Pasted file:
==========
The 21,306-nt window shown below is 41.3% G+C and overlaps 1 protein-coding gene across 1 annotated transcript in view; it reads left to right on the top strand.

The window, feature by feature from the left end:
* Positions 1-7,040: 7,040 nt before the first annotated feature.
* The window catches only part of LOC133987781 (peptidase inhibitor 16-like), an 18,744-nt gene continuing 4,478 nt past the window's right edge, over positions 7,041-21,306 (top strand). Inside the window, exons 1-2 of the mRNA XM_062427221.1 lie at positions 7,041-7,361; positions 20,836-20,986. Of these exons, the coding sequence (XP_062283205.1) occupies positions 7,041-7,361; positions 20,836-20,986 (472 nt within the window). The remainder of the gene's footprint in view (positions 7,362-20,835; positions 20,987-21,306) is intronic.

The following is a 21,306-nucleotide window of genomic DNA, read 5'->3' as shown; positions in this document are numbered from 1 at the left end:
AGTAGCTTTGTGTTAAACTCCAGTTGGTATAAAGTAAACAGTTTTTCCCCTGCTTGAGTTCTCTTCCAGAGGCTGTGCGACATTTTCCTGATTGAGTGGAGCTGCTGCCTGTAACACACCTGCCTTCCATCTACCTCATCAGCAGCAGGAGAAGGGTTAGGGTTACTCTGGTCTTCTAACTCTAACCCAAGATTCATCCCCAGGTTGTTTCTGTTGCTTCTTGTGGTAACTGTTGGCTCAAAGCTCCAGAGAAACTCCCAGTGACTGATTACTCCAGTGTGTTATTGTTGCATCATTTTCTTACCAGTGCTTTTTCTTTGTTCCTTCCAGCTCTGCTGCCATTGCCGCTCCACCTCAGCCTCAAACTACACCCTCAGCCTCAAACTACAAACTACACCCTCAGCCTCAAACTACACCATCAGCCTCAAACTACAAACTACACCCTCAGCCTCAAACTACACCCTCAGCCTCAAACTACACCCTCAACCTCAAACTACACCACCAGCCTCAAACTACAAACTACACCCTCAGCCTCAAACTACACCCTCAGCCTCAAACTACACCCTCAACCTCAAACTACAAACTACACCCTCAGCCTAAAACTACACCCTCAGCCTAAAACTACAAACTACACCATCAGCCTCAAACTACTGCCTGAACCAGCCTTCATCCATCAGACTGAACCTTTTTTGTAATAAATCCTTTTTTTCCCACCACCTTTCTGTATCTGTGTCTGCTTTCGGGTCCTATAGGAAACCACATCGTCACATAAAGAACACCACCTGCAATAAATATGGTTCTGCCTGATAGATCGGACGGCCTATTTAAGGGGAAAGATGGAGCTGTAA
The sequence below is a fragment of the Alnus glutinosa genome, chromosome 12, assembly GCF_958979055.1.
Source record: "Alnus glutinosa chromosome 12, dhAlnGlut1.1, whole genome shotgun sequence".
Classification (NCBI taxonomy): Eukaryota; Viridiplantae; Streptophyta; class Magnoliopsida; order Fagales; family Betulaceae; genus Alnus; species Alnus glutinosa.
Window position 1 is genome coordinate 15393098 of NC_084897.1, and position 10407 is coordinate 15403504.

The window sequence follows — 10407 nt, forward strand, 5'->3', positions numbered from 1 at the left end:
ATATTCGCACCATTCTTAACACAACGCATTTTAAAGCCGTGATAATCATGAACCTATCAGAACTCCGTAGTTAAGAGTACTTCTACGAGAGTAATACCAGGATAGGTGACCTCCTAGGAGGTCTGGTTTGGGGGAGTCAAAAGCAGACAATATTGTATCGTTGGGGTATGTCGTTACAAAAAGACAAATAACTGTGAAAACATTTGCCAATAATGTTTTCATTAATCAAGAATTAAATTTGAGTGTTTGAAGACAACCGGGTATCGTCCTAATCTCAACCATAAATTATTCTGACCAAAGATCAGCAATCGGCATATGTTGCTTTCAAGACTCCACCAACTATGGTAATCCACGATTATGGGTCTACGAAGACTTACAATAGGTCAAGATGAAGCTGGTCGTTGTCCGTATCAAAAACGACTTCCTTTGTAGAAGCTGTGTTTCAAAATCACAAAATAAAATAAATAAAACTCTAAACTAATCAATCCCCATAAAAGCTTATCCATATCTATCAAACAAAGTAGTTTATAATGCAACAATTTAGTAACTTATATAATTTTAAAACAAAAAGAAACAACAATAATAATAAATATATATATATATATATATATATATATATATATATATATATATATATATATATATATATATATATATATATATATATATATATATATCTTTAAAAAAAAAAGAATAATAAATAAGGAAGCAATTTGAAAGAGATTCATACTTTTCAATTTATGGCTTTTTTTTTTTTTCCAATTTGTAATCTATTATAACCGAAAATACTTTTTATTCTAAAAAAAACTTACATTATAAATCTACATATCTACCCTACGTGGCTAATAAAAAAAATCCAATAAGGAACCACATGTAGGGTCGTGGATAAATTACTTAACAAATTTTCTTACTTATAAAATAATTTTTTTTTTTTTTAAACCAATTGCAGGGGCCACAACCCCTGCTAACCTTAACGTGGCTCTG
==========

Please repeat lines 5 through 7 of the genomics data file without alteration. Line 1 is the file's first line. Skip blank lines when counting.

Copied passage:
The following is a 21,306-nucleotide window of genomic DNA, read 5'->3' as shown; positions in this document are numbered from 1 at the left end:
AGTAGCTTTGTGTTAAACTCCAGTTGGTATAAAGTAAACAGTTTTTCCCCTGCTTGAGTTCTCTTCCAGAGGCTGTGCGACATTTTCCTGATTGAGTGGAGCTGCTGCCTGTAACACACCTGCCTTCCATCTACCTCATCAGCAGCAGGAGAAGGGTTAGGGTTACTCTGGTCTTCTAACTCTAACCCAAGATTCATCCCCAGGTTGTTTCTGTTGCTTCTTGTGGTAACTGTTGGCTCAAAGCTCCAGAGAAACTCCCAGTGACTGATTACTCCAGTGTGTTATTGTTGCATCATTTTCTTACCAGTGCTTTTTCTTTGTTCCTTCCAGCTCTGCTGCCATTGCCGCTCCACCTCAGCCTCAAACTACACCCTCAGCCTCAAACTACAAACTACACCCTCAGCCTCAAACTACACCATCAGCCTCAAACTACAAACTACACCCTCAGCCTCAAACTACACCCTCAGCCTCAAACTACACCCTCAACCTCAAACTACACCACCAGCCTCAAACTACAAACTACACCCTCAGCCTCAAACTACACCCTCAGCCTCAAACTACACCCTCAACCTCAAACTACAAACTACACCCTCAGCCTAAAACTACACCCTCAGCCTAAAACTACAAACTACACCATCAGCCTCAAACTACTGCCTGAACCAGCCTTCATCCATCAGACTGAACCTTTTTTGTAATAAATCCTTTTTTTCCCACCACCTTTCTGTATCTGTGTCTGCTTTCGGGTCCTATAGGAAACCACATCGTCACATAAAGAACACCACCTGCAATAAATATGGTTCTGCCTGATAGATCGGACGGCCTATTTAAGGGGAAAGATGGAGCTGTAA
The sequence below is a fragment of the Alnus glutinosa genome, chromosome 12, assembly GCF_958979055.1.